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Helping people with computers... one answer at a time.
We've come to rely on our internet connections and quickly notice when speed isn't what it should be. The problem is that there are many possible reasons.[an error occurred while processing this directive]
Intermittently, my internet connection becomes really slow. The download speed seems to be OK (650 -700 kbps) but I periodically show a latency period as high as >3600 ms. My ISP says that is normal but I don't think they know what they are talking about.
I used to be with your ISP (the original question called out the ISP by name), and, well ... let's just say I'm no longer with them.
There are several reasons that internet speeds can vary, but in general I wouldn't expect latency (the time it takes for a response to arrive) of over 3.5 seconds.
Off the top of my head, here are some reasons you might be seeing those performance characteristics:
Activity on your own machine. I suspect this is not the case, but I do have to call it out since it could be a biggie. Basically anything else you're doing on your machine that accesses the internet could be adversely impacting the speed tests that you're running. Of particular note are viruses that may have planted a spam-bot on your machine. They'll periodically start sending big batches of spam which could certainly affect your apparent internet speed.
The quality of your phone line. I ran into this myself some years ago. Turned out I had a noisy phone line, that was impacted by water seeping into the wires underground. Once the telephone company came out, discovered and fixed that, life was good. Even with my more recent T-1 installation, the technicians had to switch the wires used because of the poor signal quality of the originally selected pair.
ISP Traffic. Even though your DSL connection to your ISP is dedicated only to you, at some point "upstream" it is aggregated with the internet traffic of others. Cable users see this most frequently, since their bandwidth is not dedicated, but rather shared with their immediate neighbors. If there's something happening to use up all resources after your connection is aggregated with others, the impact might well be reduced performance.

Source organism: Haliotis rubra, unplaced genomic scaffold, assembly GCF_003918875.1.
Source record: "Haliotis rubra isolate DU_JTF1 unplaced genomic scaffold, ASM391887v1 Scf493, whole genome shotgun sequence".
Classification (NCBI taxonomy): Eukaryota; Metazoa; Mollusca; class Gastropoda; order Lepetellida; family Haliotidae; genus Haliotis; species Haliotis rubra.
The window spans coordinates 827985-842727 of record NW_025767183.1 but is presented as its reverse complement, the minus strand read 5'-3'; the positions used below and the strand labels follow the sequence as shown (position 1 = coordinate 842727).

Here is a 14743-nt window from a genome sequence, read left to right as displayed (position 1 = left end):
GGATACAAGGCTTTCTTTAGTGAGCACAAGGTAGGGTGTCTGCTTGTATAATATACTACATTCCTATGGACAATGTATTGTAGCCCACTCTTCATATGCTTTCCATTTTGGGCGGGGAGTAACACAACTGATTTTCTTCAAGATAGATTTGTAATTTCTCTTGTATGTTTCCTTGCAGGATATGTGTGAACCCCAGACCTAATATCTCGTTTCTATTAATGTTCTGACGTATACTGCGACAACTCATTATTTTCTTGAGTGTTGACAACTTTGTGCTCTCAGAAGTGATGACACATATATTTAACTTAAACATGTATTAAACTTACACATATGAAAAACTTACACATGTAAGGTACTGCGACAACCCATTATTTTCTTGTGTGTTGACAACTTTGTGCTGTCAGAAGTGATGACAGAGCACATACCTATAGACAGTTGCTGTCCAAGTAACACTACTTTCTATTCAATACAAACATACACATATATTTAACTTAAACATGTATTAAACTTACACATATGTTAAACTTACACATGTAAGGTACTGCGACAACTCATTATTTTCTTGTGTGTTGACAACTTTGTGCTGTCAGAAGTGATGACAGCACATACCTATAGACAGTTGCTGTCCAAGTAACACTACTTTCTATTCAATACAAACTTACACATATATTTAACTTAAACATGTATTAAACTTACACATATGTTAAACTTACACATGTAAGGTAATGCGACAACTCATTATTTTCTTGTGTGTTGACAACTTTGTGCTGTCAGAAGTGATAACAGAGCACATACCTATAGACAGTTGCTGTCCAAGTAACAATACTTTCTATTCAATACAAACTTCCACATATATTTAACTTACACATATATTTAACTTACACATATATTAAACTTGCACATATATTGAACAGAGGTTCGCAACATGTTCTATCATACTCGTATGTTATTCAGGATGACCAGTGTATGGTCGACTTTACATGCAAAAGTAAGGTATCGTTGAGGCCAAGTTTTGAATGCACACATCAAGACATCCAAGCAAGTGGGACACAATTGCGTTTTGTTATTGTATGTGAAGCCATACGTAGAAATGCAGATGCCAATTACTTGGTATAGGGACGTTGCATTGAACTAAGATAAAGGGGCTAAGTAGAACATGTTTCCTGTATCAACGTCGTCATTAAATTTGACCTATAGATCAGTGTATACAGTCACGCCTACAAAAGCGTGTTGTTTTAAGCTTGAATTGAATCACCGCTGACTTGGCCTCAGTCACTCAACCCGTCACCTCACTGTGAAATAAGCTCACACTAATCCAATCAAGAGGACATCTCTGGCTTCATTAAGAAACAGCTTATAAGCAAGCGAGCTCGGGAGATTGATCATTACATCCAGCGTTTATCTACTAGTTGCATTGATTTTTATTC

Traffic at "the other end". I'm going to assume that you're seeing a general problem across all of your internet connections, but if it's a problem with one particular site or service, the issue could easily be at their end.
A poor quality or dying DSL modem. I experienced this as well. Rather than just fail outright, I have seen DSL modems die a slow death, and performance is often one of the early warning signs.
Problems with your own network card or equipment. This needs to be included for completeness. One of the things that most ISP technical support people will tell you to do is to disconnect everything but one computer from your connection, and test it that way. It's annoying, but there's a reason: this eliminates all of your other equipment, such as routers, switches and other computers, from impacting the results. In your case, it would be interesting to do exactly that, and then see if the result change if you use a different computer.
Unfortunately, as you can see, there are many places to potentially point the finger. A good ISP will help you diagnose at least somewhat, or perhaps put you in contact with the data side of your local telephone company that actually provides the physical connection into your home. (As an aside, even though your ISP and your telephone company might share a name that does not mean that they are the same company, or that even if they are that the two divisions work well together. Often, it's just the opposite.)
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